Research at the University of Queensland (UQ) has found that an alternative to hypodermic needle injection developed by venture-backed company Vaxxas could be effective for delivery of COVID-19 vaccines.

Senior researcher at UQ’s School of Chemistry and Molecular Biosciences, Dr David Muller, was part of a team that tested use of Vaxxas’ high density microarray patch (HD-MAP) on mice. He said the technology, delivering HexaPro vaccine, had proven effective against all major variants of COVID-19.

“We’ve been able to generate a broad neutralising antibody response that is capable of basically neutralising every variant we have tested, he said.

“We’ve tested it against ancestral Wuhan, the original virus, we’ve tested it against Alpha, Beta, Gamma, Delta, Kappa, Lambda and Omicron. And we see no significant loss in virus neutralising potential.”

He said serum samples from twice vaccinated mice taken 21 days after a second vaccinations showed a potent neutralising antibody against all variants.

Vaxxas is an investee of Brandon Capital and OneVentures.

Vaxxas chief executive David Hoey, said the tests had shown that using Vaxxas’ patch technology to deliver protein-based HexaPro vaccine was capable of neutralising all known variants of COVID-19.

HexaPro was developed by the University of Texas and the US National Institute of Health. Vaxxas has exclusive rights to produce delivery patches using the vaccine.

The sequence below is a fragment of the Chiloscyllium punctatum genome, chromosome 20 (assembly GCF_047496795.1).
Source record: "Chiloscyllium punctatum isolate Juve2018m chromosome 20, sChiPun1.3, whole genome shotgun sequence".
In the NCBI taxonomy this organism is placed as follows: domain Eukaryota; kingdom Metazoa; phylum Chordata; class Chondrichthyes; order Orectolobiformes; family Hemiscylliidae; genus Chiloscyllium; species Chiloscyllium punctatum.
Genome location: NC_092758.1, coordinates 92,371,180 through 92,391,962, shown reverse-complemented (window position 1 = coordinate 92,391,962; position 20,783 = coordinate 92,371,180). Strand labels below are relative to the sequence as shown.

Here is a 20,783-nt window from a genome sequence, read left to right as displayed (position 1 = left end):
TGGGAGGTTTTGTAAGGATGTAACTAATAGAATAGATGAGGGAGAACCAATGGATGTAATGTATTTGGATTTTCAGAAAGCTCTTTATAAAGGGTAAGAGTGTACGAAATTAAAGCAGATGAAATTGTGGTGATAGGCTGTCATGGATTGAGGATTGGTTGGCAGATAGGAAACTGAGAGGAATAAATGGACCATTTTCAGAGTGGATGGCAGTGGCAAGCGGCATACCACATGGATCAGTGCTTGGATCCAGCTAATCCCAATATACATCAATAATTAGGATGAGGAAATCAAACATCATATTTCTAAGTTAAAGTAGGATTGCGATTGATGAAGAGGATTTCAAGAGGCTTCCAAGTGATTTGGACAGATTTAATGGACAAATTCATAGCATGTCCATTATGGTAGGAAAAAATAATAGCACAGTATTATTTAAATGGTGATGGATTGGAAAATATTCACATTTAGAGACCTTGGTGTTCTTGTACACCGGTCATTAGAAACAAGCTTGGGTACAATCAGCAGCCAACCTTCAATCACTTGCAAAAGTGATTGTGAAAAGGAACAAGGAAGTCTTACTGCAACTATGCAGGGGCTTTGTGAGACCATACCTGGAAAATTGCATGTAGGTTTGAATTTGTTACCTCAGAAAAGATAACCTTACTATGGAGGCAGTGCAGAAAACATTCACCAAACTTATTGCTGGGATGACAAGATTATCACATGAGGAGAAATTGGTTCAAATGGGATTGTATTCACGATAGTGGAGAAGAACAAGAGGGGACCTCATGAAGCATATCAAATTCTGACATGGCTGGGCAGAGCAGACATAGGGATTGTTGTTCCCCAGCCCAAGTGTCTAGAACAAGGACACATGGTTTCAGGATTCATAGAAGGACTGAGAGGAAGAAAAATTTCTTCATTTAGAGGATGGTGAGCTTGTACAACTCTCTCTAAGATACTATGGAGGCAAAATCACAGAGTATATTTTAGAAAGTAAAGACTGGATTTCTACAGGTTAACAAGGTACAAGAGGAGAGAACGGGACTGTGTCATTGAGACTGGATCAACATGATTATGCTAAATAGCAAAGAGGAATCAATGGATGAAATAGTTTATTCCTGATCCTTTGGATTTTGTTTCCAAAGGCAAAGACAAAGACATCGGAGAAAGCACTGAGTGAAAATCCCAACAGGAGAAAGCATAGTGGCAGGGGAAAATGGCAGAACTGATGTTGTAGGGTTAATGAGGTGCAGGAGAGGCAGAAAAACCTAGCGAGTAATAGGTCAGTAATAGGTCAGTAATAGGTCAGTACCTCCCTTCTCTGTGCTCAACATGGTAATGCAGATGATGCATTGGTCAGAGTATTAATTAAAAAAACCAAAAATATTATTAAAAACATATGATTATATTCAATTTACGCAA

Novamax is the only common protein-based COVID-19 vaccine used in Australia; other vaccines are either viral vector vaccines (AstraZeneca) or Messenger RNA vaccines (Pfizer and Moderna).

Hoey said major benefits of patches were ease of distribution and cost. Vaccination dispensers could be posted for self-administration or could be made available for collection from pharmacies.

The patches are covered with hundreds of tiny needles that penetrate just below the skin to deliver vaccine when pressed against the body. They have the advantage of delivering into tissue which is much more reactive to vaccines the muscle tissue where vaccines are delivered by hypodermic needles.

Hoey said: “We’re going to continue to be exposed to variants that are developing in places that are not completely vaccinated. Having technology like this can improve vaccination rates that are going to be impossible to get with a needle and syringe.”

Self-administration of vaccine with a Vaxxas patch is simpler than performing your own rapid antigen test, according to Hoey. “You peel the foil, apply to the skin, push the back of it, and leave it on for ten seconds,” he said.

In addition to COVID-19, Vaxxas’ technology is being trialed for use to deliver vaccines for other diseases including influenza, measles and rubella.

The vaccine patches do not have to refrigerated because the vaccine is “entombed” within crystals on the patch. Contact with the skin dissolves the crystals and releases the vaccine, Hoey said.

Hoey said he expected Vaxxas’ first clinical study would start before the end of the year. He anticipates the company could be approved to provide COVID-19 vaccine patches for some markets within three years.

Image: Applying a Vaxxas patch.